Ten years, eight clubs, one dream: The story of Fa’amanu Brown, rugby league’s ultimate journeyman

Ten years, eight clubs, one dream: The story of Fa’amanu Brown, rugby league’s ultimate journeyman
  • PublishedApril 24, 2024

Fa’amanu Brown has had plenty of days to remember though his 10-year, eight-club career in rugby league, but the past week was something new, even for him.

After securing a release from Hull FC, he flew from England on Sunday, landed in Australia on Monday, signed with St George Illawarra on Tuesday, trained with them on Thursday and played in the club’s 30-12 win over the Warriors on Friday.

“I didn’t think I’d play on Friday but Flanno (coach Shane Flanagan) said he’d throw me in the deep end,” Brown said.

“It was surreal to get a win against a quality side like the Warriors and it was the first time we won back-to-back in a couple of years, so that’s important.

“Nobody is ever going to turn down an offer to play in the NRL, even if you’re straight off the plane.”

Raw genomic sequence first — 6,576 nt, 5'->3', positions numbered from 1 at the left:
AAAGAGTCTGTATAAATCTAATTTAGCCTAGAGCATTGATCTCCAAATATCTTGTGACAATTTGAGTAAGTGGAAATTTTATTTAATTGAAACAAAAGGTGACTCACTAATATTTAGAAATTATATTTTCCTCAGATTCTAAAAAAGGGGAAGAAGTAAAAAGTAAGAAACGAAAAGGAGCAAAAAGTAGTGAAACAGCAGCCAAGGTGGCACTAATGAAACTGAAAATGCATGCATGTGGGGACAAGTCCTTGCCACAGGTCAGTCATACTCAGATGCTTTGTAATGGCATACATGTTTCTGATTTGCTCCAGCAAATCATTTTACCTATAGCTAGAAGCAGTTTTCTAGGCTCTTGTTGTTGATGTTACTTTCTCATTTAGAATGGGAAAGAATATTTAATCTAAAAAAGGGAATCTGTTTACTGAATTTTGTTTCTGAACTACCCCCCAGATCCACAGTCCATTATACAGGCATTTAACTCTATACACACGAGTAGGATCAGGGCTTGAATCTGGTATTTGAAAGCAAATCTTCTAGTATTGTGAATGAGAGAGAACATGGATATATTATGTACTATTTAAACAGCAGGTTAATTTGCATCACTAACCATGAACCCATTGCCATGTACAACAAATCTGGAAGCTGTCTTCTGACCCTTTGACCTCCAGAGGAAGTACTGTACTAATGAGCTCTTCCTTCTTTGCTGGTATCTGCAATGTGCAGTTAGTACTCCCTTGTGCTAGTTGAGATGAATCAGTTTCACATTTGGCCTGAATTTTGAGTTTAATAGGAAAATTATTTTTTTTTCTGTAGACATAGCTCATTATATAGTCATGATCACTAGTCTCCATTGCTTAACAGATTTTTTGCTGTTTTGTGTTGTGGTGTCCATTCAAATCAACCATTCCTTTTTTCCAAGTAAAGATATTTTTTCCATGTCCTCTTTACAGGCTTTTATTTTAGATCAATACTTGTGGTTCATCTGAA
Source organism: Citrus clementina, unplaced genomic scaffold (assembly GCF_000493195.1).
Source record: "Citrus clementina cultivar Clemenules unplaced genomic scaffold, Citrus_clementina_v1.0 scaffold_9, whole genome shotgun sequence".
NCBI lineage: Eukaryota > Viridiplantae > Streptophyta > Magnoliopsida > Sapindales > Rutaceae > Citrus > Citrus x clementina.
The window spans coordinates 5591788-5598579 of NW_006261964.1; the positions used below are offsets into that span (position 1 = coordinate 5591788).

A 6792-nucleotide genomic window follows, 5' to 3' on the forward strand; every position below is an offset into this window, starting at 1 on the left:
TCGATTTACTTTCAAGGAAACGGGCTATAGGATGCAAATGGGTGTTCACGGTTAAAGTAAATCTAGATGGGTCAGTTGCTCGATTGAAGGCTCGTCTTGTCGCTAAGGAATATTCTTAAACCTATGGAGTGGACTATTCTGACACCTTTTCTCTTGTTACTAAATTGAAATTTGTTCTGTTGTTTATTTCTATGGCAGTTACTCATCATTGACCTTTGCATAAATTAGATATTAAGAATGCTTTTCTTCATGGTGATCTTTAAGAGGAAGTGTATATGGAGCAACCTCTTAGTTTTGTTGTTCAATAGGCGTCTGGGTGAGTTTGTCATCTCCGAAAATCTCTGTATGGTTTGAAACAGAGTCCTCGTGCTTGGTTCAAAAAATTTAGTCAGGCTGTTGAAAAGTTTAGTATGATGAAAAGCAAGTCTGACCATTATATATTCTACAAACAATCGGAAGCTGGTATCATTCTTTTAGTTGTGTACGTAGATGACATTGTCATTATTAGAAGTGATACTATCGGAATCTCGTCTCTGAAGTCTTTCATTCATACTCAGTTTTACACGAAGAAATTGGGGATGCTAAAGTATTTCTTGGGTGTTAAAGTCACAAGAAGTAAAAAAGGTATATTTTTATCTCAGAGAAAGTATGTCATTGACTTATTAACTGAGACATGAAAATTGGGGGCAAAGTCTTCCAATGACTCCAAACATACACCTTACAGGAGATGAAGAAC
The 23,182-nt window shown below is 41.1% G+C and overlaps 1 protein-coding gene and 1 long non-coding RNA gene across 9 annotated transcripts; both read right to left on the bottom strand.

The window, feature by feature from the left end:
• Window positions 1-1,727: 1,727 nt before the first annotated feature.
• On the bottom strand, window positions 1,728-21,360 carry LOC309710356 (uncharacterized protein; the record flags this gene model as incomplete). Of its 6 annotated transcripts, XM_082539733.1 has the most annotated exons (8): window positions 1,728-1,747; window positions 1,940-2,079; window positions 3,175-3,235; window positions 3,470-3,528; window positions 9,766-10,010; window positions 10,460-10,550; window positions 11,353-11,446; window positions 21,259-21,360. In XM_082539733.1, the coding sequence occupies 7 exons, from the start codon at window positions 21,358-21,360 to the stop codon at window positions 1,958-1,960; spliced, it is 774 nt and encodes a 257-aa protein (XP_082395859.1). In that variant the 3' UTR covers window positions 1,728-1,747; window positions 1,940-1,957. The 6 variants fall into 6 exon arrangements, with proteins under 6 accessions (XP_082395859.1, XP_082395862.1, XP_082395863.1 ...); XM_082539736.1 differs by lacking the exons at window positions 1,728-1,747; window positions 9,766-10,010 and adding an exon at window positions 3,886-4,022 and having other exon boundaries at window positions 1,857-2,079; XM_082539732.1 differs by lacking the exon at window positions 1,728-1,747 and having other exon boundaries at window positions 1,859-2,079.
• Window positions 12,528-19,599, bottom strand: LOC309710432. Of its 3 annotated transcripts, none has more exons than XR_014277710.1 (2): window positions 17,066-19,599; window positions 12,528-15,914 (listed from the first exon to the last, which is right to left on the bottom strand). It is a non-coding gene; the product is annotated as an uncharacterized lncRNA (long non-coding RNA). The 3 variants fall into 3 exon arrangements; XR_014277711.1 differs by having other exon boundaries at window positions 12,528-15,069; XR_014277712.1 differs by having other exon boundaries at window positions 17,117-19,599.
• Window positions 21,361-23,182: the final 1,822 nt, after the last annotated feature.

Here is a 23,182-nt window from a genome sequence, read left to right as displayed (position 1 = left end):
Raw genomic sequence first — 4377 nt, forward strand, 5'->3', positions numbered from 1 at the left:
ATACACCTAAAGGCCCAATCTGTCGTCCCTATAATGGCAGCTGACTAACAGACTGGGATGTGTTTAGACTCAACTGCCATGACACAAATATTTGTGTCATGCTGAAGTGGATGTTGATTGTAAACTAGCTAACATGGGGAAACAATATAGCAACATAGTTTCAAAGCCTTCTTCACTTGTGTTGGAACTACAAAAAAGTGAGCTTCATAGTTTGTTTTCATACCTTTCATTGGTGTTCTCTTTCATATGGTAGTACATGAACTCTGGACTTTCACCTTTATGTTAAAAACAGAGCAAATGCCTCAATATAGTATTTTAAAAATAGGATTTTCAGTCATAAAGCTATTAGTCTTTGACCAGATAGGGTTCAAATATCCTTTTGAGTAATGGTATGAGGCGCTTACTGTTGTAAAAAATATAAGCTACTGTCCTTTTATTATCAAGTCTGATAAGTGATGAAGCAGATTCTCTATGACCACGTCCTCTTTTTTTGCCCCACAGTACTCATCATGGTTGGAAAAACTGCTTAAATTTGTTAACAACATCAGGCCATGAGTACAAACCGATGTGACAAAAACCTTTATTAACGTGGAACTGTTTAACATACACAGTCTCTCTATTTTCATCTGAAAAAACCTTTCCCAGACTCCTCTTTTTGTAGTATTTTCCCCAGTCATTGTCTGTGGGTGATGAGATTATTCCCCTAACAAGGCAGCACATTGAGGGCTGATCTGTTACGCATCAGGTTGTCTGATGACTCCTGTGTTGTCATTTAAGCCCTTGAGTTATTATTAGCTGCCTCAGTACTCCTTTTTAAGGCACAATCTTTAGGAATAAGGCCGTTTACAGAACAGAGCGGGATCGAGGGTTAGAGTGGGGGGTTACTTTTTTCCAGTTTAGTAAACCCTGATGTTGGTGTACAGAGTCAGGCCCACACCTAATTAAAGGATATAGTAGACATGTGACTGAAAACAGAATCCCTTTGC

Brown’s move is the latest chapter of a long, winding journey that started in Christchurch and has taken the 29-year-old from Cronulla, to Canterbury, to Featherstone Rovers in the English second division, to North Sydney Bears in NSW Cup, to Wests Tigers, back to Canterbury, then to Newcastle, Hull FC and finally the Dragons.

That’s nine different stints at eight different clubs across two continents and four different leagues in 11 seasons, for those of you playing at home. The Dragons are the fourth team he’s played for in 18 months.

Throw in his appearances for Samoa, his belated debut for New Zealand – where he played in last year’s record Pacific Championship final belting of Australia – and the fact he overcame a leg injury that left doctors telling him he’d never walk again let alone play, and it’s one of the most remarkable careers in modern rugby league.